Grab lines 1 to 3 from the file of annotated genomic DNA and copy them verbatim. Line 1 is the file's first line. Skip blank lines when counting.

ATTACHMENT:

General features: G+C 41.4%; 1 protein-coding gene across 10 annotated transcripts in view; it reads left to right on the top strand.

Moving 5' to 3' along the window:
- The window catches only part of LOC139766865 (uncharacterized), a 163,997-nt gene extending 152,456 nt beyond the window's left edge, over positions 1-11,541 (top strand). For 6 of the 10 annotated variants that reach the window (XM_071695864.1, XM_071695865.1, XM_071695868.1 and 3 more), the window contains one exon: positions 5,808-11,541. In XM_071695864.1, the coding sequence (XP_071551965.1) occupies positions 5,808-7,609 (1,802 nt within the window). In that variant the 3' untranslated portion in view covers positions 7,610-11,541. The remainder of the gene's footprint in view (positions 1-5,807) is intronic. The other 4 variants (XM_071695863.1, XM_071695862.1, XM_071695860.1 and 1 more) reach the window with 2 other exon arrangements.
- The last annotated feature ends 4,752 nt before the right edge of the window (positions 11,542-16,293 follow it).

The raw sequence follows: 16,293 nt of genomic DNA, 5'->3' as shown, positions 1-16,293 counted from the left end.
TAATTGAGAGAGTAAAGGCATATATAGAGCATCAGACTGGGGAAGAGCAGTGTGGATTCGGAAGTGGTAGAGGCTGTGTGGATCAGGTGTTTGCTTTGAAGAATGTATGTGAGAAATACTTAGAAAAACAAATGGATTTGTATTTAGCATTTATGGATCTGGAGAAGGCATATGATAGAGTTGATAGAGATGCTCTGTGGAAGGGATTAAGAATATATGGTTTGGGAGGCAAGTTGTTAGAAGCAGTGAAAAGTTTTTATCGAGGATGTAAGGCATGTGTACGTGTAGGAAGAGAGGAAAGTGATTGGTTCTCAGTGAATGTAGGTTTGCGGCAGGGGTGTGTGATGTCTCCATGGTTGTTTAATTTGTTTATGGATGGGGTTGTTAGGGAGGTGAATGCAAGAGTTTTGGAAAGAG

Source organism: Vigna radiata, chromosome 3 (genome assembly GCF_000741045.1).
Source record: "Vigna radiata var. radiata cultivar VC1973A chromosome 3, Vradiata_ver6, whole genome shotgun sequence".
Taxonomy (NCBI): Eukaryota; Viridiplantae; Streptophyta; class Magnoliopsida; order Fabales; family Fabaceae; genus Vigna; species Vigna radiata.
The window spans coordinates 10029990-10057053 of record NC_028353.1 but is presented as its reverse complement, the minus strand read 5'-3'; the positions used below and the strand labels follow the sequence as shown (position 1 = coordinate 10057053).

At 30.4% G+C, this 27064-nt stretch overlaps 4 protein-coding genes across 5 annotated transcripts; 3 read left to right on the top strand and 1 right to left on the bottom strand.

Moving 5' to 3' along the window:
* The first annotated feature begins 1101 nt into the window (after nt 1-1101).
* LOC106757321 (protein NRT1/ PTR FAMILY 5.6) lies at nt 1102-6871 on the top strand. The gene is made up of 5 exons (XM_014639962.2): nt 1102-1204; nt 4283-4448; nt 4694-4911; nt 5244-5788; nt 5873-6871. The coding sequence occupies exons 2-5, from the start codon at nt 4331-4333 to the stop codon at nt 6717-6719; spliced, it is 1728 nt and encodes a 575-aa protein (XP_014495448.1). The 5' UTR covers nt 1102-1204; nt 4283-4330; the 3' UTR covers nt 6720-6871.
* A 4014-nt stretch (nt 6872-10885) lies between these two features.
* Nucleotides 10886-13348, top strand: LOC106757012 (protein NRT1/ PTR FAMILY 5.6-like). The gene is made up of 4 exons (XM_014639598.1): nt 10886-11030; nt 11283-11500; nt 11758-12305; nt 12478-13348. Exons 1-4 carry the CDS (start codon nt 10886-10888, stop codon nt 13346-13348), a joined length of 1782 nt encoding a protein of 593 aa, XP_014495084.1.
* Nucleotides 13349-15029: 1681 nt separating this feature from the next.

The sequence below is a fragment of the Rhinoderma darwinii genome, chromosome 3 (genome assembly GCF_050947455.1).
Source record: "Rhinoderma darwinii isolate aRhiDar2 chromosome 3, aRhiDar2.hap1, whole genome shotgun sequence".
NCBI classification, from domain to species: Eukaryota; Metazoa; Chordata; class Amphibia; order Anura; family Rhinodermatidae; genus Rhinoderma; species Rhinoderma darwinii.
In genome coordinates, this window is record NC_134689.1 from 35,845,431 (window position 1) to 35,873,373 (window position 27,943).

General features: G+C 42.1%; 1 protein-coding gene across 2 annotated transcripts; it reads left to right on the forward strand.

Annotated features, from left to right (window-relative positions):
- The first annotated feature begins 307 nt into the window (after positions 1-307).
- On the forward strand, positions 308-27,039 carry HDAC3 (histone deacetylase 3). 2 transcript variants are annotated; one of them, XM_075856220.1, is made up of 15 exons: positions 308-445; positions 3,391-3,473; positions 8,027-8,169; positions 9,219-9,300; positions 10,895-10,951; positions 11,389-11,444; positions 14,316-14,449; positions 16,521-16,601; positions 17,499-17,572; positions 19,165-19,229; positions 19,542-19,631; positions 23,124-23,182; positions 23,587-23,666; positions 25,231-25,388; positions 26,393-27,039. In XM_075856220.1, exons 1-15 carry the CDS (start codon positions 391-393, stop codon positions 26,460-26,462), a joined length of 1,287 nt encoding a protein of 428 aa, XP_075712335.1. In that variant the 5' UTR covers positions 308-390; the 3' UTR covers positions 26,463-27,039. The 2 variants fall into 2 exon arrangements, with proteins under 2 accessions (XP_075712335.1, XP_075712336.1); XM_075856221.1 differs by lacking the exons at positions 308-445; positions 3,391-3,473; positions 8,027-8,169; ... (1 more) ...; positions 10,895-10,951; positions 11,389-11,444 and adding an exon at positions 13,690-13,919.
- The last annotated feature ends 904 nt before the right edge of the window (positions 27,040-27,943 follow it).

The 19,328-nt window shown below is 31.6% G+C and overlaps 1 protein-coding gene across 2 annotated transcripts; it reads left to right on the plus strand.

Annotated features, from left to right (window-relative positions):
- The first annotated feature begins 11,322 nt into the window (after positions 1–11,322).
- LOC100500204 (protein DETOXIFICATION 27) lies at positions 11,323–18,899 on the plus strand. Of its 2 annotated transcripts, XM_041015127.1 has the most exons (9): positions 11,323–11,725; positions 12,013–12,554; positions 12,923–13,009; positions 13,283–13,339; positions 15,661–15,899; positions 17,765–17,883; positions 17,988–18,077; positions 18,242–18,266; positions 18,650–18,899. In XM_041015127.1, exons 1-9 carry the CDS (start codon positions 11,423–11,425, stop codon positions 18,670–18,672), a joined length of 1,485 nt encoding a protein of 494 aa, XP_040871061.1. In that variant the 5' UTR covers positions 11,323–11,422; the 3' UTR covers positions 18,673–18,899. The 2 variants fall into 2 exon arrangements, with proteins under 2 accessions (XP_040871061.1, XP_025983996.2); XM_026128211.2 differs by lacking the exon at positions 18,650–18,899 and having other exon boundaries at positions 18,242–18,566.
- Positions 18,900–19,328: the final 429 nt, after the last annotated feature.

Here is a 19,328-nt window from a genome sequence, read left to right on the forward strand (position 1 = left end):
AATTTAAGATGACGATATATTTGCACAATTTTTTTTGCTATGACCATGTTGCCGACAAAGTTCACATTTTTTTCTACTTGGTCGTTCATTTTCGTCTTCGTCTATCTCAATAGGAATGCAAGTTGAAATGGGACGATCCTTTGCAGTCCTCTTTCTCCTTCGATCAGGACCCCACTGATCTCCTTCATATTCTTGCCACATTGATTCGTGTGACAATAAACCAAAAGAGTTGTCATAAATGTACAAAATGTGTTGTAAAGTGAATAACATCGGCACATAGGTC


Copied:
General features: G+C 41.4%; 1 protein-coding gene across 10 annotated transcripts in view; it reads left to right on the top strand.

Moving 5' to 3' along the window:
- The window catches only part of LOC139766865 (uncharacterized), a 163,997-nt gene extending 152,456 nt beyond the window's left edge, over positions 1-11,541 (top strand). For 6 of the 10 annotated variants that reach the window (XM_071695864.1, XM_071695865.1, XM_071695868.1 and 3 more), the window contains one exon: positions 5,808-11,541. In XM_071695864.1, the coding sequence (XP_071551965.1) occupies positions 5,808-7,609 (1,802 nt within the window). In that variant the 3' untranslated portion in view covers positions 7,610-11,541. The remainder of the gene's footprint in view (positions 1-5,807) is intronic. The other 4 variants (XM_071695863.1, XM_071695862.1, XM_071695860.1 and 1 more) reach the window with 2 other exon arrangements.